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J Mol Biol. 1993 Jul 5;232(1):123-64.

Structure and function of the Escherichia coli ribonucleotide reductase protein R2.

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Department of Molecular Biology, Swedish University of Agricultural Sciences, Biomedical Center, Uppsala.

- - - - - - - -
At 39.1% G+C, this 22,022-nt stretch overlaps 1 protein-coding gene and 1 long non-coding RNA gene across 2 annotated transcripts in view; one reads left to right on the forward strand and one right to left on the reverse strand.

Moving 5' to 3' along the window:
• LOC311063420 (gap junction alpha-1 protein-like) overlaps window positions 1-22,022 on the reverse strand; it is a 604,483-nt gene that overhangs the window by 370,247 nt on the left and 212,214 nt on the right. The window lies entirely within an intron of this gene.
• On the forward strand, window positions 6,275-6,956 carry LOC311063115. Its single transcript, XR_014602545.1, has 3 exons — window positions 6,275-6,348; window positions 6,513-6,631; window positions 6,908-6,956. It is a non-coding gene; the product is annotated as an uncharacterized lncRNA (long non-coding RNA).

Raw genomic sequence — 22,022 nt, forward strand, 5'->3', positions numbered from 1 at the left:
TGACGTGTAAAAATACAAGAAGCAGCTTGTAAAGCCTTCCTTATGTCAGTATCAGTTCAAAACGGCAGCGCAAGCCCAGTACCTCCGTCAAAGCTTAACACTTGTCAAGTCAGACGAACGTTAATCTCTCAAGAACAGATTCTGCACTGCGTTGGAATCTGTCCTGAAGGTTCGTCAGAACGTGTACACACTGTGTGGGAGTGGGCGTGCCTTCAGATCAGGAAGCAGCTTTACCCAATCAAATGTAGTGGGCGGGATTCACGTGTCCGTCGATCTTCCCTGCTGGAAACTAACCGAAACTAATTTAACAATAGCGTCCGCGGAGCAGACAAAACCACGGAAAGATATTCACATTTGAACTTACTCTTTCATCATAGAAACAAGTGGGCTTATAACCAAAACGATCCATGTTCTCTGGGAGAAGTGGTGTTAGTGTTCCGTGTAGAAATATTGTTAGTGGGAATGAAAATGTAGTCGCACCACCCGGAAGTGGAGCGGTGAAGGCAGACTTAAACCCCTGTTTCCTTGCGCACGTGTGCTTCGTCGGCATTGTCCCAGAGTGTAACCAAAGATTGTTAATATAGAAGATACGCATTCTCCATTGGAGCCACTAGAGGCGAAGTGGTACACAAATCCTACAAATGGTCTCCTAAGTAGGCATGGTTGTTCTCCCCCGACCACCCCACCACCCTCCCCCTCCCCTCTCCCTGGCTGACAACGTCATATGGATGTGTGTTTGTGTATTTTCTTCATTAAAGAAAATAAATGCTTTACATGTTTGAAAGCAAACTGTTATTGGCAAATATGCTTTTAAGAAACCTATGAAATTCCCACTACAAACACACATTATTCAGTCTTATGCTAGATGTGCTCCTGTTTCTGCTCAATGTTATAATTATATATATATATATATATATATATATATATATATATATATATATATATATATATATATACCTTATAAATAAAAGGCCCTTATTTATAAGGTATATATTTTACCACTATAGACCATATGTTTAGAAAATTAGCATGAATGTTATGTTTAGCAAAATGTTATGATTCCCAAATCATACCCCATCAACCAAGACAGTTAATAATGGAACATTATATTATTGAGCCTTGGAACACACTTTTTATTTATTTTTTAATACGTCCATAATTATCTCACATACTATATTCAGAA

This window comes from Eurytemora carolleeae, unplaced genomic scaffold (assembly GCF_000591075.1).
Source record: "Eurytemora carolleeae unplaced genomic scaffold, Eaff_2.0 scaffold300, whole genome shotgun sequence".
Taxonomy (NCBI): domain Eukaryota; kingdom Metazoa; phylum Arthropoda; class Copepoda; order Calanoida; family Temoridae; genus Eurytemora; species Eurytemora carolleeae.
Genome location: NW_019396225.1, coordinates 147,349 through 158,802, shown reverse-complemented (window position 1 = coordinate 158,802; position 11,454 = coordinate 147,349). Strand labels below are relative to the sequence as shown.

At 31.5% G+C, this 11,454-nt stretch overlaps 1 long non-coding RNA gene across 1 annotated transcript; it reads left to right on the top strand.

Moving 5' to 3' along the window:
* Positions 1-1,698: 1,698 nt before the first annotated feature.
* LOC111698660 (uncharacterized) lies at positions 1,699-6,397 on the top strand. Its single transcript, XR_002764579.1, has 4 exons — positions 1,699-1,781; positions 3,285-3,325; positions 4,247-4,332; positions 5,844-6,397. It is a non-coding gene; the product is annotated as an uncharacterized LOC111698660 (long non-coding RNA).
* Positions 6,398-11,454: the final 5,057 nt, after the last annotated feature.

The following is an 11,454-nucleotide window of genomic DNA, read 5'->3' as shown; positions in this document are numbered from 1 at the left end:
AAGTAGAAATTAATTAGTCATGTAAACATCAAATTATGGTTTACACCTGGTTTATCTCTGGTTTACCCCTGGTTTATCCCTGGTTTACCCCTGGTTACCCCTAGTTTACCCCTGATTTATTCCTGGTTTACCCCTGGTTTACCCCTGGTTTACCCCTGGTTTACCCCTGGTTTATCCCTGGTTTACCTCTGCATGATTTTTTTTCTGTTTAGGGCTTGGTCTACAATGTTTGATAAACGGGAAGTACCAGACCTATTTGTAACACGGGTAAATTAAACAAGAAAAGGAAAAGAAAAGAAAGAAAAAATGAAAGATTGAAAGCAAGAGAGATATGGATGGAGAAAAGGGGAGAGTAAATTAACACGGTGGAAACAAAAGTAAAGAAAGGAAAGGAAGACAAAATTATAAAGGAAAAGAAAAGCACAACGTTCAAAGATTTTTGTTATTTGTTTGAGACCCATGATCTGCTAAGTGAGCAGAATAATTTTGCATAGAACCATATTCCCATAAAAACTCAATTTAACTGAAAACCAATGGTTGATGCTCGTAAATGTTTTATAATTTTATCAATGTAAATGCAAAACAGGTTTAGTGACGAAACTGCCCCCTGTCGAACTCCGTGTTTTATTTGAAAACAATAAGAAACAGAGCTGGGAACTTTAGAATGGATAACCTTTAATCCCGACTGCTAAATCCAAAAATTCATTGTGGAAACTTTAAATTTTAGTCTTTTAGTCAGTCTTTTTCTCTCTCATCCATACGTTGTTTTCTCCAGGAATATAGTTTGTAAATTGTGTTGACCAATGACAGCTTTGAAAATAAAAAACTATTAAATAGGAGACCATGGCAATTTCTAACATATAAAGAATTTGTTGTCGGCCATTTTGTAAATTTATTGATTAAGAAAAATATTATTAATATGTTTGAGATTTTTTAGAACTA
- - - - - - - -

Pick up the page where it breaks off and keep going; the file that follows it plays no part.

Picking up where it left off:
The crystal structure of the ribonucleotide reductase free radical protein R2 from Escherichia coli has been determined by multiple isomorphous replacement and twofold molecular averaging. The structure has been refined at 2.2 A resolution to R = 0.175. The subunit structure of the R2 protein has a novel fold where the basic motif is a bundle of eight long helices. The R2 dimer has two equivalent dinuclear iron centers. Each iron center is well buried in the subunit. The iron atoms have both histidine and carboxyl acid ligands and are bridged by an oxide ion and the carboxylate group of Glu115. One iron atom is octahedrally coordinated with small deviations from ideal values, while the coordination of the other iron ion is more distorted, mainly due to the fact that Asp84 is a bidental ligand to this iron atom. The oxidation of the enzymatically essential tyrosine residue (Tyr122) and the dinuclear iron center by molecular oxygen is suggested to take part in a suitable conserved oxygen-binding pocket between the iron center and the tyrosine zeta-oxygen 5.3 A away from the closest iron ion. The tyrosine proton can be abstracted by the dioxygen and the deprotonated tyrosine residue is then more easily oxidized to a radical species. Tyr122 is buried inside the protein about 10 A from the surface. This has the consequence that the tyrosyl radical cannot participate directly in hydrogen abstraction from the substrate ribose at the active site of the holoenzyme located on the R1 subunit. The radical must then be indirectly involved in the mechanism of the enzyme and an electron transfer reaction between the active site and the tyrosine must take place. Based on the analysis of the available ribonucleotide reductase sequences, the binding surface for the large ribonucleotide reductase protein R1, and a possible route for an electron transport between the buried radical and this surface is described.

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